3. Practice patience! Staying calm and composed is critical. Frustration and irritation will only contribute to the dog’s excitability and make it harder for him to calm down. We can’t ask the dog to slow down if we’re in a rush for results. Be prepared to spend the time that it takes for the dog to calm down.
  4. Pick the behavior that you want to reward and wait for it. There is no behavior that the dog will sustain for long periods of time. He can’t jump, bark or paw forever. As soon as the dog performs that behavior, like keeping all four paws on the ground, staying quiet for a few seconds or sitting, reward that behavior by giving the dog what he wants. It will only take a few repetitions for the dog to start offering the alternative behavior instead of the one you’re trying to stop.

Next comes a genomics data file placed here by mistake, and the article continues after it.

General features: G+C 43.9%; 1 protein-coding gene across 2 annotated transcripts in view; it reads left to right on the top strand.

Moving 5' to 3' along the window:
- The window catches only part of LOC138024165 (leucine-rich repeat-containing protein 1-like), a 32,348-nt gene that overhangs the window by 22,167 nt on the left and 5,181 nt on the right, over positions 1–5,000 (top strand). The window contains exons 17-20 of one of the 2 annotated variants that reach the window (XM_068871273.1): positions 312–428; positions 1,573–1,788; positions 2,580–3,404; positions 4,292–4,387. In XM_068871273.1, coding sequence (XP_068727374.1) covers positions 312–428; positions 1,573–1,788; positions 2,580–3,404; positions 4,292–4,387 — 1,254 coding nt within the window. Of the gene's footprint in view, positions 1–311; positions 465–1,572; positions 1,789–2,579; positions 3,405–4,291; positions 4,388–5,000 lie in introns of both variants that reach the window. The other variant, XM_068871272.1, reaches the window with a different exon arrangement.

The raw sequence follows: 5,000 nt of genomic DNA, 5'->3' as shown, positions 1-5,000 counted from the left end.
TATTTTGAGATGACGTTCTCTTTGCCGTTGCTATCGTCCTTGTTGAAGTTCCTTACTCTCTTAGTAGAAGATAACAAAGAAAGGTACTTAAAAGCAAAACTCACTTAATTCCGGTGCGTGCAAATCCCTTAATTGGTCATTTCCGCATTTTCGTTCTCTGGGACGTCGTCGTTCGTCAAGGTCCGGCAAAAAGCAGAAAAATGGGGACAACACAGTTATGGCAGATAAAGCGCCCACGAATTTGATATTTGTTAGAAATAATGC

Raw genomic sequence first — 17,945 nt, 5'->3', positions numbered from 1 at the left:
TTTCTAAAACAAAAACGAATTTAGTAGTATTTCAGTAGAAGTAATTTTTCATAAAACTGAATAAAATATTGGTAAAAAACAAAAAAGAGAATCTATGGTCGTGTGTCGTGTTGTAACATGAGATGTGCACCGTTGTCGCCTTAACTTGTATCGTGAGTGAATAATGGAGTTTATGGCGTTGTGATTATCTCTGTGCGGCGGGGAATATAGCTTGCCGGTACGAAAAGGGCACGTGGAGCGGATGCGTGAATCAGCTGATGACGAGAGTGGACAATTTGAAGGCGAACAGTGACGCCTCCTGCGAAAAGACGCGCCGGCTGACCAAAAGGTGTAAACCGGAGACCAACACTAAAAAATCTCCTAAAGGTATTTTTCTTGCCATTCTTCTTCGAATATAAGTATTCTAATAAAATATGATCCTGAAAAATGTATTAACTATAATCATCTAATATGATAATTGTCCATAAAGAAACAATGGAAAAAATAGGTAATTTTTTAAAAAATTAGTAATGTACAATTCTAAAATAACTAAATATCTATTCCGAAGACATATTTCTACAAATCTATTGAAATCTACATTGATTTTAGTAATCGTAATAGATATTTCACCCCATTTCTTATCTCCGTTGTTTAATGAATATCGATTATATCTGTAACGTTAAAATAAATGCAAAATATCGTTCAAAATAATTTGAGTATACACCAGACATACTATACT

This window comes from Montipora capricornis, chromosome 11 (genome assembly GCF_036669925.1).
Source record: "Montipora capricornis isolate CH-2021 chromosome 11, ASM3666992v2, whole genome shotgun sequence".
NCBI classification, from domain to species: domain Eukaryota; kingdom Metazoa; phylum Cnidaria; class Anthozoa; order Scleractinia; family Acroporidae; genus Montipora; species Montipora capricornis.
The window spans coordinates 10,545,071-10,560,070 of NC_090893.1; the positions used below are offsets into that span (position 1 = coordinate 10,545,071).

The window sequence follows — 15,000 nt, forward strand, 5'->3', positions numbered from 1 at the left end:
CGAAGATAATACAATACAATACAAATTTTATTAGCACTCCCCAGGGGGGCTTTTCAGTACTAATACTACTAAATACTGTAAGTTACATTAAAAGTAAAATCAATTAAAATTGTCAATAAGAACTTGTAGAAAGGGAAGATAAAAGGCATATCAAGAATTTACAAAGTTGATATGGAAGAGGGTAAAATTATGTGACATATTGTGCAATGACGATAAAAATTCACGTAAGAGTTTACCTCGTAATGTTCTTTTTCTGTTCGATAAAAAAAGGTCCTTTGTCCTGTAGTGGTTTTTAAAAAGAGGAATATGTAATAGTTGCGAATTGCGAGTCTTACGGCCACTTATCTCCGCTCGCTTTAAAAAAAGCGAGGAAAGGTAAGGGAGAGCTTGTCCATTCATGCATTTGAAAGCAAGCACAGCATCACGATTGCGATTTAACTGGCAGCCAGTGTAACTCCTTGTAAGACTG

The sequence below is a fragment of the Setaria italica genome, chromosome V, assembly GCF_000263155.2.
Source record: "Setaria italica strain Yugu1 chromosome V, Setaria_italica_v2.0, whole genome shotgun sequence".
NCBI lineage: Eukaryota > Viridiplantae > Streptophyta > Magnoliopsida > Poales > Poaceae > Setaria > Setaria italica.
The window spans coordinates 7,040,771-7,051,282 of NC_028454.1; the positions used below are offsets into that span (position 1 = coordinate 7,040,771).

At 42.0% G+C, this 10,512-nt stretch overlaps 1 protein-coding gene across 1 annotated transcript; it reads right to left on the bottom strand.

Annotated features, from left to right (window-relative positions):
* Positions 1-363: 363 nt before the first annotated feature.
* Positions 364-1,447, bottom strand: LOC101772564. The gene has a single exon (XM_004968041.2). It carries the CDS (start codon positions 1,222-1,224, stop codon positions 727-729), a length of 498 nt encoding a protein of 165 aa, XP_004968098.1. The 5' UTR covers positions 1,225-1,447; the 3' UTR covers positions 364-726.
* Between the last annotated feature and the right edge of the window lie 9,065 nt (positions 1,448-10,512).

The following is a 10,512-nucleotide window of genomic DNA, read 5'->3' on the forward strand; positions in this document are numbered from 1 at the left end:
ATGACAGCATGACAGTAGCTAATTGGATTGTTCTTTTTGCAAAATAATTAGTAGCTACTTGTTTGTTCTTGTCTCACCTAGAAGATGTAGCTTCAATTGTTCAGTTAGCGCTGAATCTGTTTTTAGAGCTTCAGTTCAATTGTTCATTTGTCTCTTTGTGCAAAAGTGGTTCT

5. Be consistent! Teaching is effective when we’re consistent. If one day we allow jumping and the next day, because we’re in our work clothes we no longer tolerate it, it’s confusing to the dog and a source of stress. Once we chose to work on a specific behavior, no matter how tired or ready, we need to follow through with the training protocol with the confidence that our efforts will pay off.
  6. Look for opportunities to teach the dog calm and controlled behavior, such as:
  • Asking the dog to sit and wait for your cue before eating his meal;
  • Waiting for the dog to sit and wait for your cue before jumping in and out of the car;
  • Waiting for the dog to sit and wait for a cue before getting out of the crate;
  • When coming home from work, waiting for the dog to have all four paws on the ground before giving her attention;
  • Teaching the dog to ‘settle’ on cue.
Django, boxer mix

Django the Boxer mix

Django, a 12 months rescue dog, is a bouncy boxer mix. He was recently surrendered by his previous owners because he was too rambunctious. The short video below illustrates how to teach a dog like Django how to control his urges to jump for what he wants.